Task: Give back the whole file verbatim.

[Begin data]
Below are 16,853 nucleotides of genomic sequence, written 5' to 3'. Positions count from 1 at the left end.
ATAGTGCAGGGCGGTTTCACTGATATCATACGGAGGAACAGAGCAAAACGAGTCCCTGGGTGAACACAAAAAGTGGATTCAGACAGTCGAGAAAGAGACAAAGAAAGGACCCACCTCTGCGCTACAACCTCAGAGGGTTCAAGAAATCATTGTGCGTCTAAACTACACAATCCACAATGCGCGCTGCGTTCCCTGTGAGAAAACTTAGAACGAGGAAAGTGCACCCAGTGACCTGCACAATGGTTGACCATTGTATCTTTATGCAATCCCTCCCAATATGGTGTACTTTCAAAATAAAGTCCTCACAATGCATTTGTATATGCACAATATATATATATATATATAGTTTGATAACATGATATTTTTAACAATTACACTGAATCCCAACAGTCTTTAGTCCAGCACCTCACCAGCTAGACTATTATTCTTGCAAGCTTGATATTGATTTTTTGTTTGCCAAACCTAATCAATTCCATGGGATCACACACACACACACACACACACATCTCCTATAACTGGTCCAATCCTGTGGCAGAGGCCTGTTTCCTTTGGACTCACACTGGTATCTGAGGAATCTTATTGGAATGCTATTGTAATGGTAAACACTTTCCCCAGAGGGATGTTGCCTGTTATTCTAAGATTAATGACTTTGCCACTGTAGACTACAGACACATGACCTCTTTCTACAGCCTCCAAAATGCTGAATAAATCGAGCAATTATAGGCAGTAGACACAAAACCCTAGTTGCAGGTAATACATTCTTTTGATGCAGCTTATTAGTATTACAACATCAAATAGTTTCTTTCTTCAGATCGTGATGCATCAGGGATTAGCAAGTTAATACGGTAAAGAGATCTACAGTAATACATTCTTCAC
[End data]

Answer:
Below are 16,853 nucleotides of genomic sequence, written 5' to 3'. Positions count from 1 at the left end.
ATAGTGCAGGGCGGTTTCACTGATATCATACGGAGGAACAGAGCAAAACGAGTCCCTGGGTGAACACAAAAAGTGGATTCAGACAGTCGAGAAAGAGACAAAGAAAGGACCCACCTCTGCGCTACAACCTCAGAGGGTTCAAGAAATCATTGTGCGTCTAAACTACACAATCCACAATGCGCGCTGCGTTCCCTGTGAGAAAACTTAGAACGAGGAAAGTGCACCCAGTGACCTGCACAATGGTTGACCATTGTATCTTTATGCAATCCCTCCCAATATGGTGTACTTTCAAAATAAAGTCCTCACAATGCATTTGTATATGCACAATATATATATATATATATAGTTTGATAACATGATATTTTTAACAATTACACTGAATCCCAACAGTCTTTAGTCCAGCACCTCACCAGCTAGACTATTATTCTTGCAAGCTTGATATTGATTTTTTGTTTGCCAAACCTAATCAATTCCATGGGATCACACACACACACACACACACACATCTCCTATAACTGGTCCAATCCTGTGGCAGAGGCCTGTTTCCTTTGGACTCACACTGGTATCTGAGGAATCTTATTGGAATGCTATTGTAATGGTAAACACTTTCCCCAGAGGGATGTTGCCTGTTATTCTAAGATTAATGACTTTGCCACTGTAGACTACAGACACATGACCTCTTTCTACAGCCTCCAAAATGCTGAATAAATCGAGCAATTATAGGCAGTAGACACAAAACCCTAGTTGCAGGTAATACATTCTTTTGATGCAGCTTATTAGTATTACAACATCAAATAGTTTCTTTCTTCAGATCGTGATGCATCAGGGATTAGCAAGTTAATACGGTAAAGAGATCTACAGTAATACATTCTTCAC